Wednesday, January 21, 2009

Singaporeans Less Likely To Cut Spending On Property And Renovations: Survey

Source : The Business Times, January 21, 2009

SINGAPOREANS are less likely than most of their Asia-Pacific neighbours to cut spending on property and renovations, according to a MasterCard survey.

The MasterCard Worldwide Index of Consumer Purchasing Resilience measures the resilience of planned expenditure categories to cutbacks, with zero the most vulnerable and 100 the most resilient.

In the property and renovation category, Singapore had a resilience score of 77.

The index looked at the categories of goods and services that consumers will spend on in the next six months, their importance to consumers and whether consumers will cut discretionary spending.

In Singapore, the fitness and wellness segment had the second-highest resilience index score of 73, followed by personal travel at 59. Dining and entertainment had a score of 54, while fashion and accessories rated 49.

Like most of the markets, Singapore failed to register a score in the consumer electronics category, since a market response of less than 30 per cent was not counted. Of the 14 markets surveyed, only Indonesia at 59.9 and Vietnam at 58.2 generated resilience index scores for consumer electronics.

'There is a high rate of home ownership in Singapore and house-proud consumers here will continue to spend on renovations and property category, to finance their mortgages and spruce up their homes,' said Yuwa Hedrick-Wong, MasterCard's economic adviser (Asia-Pacific).

'Spending on fitness and wellness has become increasingly important, especially for younger and better educated consumers and, therefore, it is not surprising that this category has emerged with a high resilience score,' he said.

As far as general purchasing is concerned, Singapore's average resilience index score of 62 trailed the Asia-Pacific average of 67. In comparison, China's score of 81 was the highest, while Japan was second with 76. Indonesia and India tied for third with 74.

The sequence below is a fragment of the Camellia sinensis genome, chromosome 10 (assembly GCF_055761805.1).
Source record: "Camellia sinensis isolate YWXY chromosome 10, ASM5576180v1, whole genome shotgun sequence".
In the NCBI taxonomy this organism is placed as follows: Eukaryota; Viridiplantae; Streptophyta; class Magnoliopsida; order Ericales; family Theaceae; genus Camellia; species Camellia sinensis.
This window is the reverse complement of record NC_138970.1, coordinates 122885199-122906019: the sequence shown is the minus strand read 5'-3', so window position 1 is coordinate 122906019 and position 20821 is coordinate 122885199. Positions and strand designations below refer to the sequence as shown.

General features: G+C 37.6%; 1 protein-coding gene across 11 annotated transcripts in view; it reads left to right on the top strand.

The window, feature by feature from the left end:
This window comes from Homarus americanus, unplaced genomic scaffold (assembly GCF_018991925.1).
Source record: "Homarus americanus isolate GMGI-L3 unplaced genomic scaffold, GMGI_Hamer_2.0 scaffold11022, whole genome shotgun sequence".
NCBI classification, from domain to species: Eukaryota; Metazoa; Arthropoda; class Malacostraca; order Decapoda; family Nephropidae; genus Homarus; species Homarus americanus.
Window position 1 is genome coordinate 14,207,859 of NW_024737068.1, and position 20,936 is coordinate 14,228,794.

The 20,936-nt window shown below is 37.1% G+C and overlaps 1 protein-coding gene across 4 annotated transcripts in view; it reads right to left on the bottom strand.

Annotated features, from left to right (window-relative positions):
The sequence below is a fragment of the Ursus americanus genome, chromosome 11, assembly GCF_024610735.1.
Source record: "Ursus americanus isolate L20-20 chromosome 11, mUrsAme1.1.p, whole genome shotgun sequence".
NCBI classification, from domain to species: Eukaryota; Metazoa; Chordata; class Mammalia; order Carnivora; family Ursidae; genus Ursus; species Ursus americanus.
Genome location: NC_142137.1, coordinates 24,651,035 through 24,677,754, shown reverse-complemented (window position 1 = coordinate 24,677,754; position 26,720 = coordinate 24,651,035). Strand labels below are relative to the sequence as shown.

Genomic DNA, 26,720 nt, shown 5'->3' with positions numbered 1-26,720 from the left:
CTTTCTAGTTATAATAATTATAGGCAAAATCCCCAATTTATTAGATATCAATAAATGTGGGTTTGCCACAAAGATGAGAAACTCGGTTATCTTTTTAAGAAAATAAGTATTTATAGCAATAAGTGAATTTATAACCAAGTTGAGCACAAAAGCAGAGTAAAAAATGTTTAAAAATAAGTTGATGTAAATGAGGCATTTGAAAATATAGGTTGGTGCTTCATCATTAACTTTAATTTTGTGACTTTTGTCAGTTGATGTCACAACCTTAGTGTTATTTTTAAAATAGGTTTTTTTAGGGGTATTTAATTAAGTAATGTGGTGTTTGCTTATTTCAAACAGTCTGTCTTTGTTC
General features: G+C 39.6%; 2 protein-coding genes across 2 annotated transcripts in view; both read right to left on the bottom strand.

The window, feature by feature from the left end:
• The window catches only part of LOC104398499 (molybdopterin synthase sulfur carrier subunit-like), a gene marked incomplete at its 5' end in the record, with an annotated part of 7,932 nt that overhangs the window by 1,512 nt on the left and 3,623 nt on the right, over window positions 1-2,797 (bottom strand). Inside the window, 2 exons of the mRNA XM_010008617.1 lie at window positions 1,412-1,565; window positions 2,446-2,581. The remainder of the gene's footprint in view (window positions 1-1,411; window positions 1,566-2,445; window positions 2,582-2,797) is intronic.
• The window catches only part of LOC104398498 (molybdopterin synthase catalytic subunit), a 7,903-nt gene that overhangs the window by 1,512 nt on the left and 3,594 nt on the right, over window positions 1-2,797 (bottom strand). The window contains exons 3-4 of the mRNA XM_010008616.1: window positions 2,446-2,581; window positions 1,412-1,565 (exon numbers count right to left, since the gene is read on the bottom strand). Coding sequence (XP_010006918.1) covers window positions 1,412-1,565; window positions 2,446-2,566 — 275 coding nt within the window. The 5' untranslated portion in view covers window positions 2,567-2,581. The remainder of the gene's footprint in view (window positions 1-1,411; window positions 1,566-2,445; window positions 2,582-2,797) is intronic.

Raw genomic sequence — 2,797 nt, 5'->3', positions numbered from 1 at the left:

Across the region, China had the highest resilience scores in two categories - personal travel at 75 and property and renovations at 85. Japan had the highest resilience score for dining and entertainment at 81, while India was top for fitness and wellness with 90. Indonesia had the highest score for fashion and accessories at 76.

'In general, the spending priorities of Chinese and Indian middle-class consumers are relatively resilient, showing their disposable income has so far remained healthy,' Dr Hedrick-Wong said.

The survey polled 6,000 consumers, about 400 of whom were from Singapore.

Update: S'pore In Worst-Ever Recession After Q4 Slump

Source : The Business Times, January 21, 2009

Singapore's economy shrank more than expected in the fourth quarter, prompting the government to declare the nation was in its worst ever recession and fanning expectations that the central bank will let its currency weaken.

The government expects key non-oil domestic exports will shrink 9-11 per cent this year

The Singapore economy shrank in the fourth quarter at a seasonally adjusted, annualised pace of 16.9 per cent, deeper than advance estimates of a 12.5 per cent contraction, detailed government data showed on Wednesday.

The government said it now expected Singapore's economy to contract between two and five per cent this year, slashing its forecast further from an already downgraded outlook of a range of minus 2 per cent to plus 1 per cent published just three weeks ago.

'The Singapore economy is going through its sharpest, deepest and most protracted recession,' the Ministry of Trade and Industry's second permanent secretary Ravi Menon said at a media briefing.

Singapore's central bank said on Wednesday that its monetary policy stance of zero appreciation in the Singapore dollar announced last October was intact and it had no plans to review monetary policy ahead of a scheduled policy meeting in April.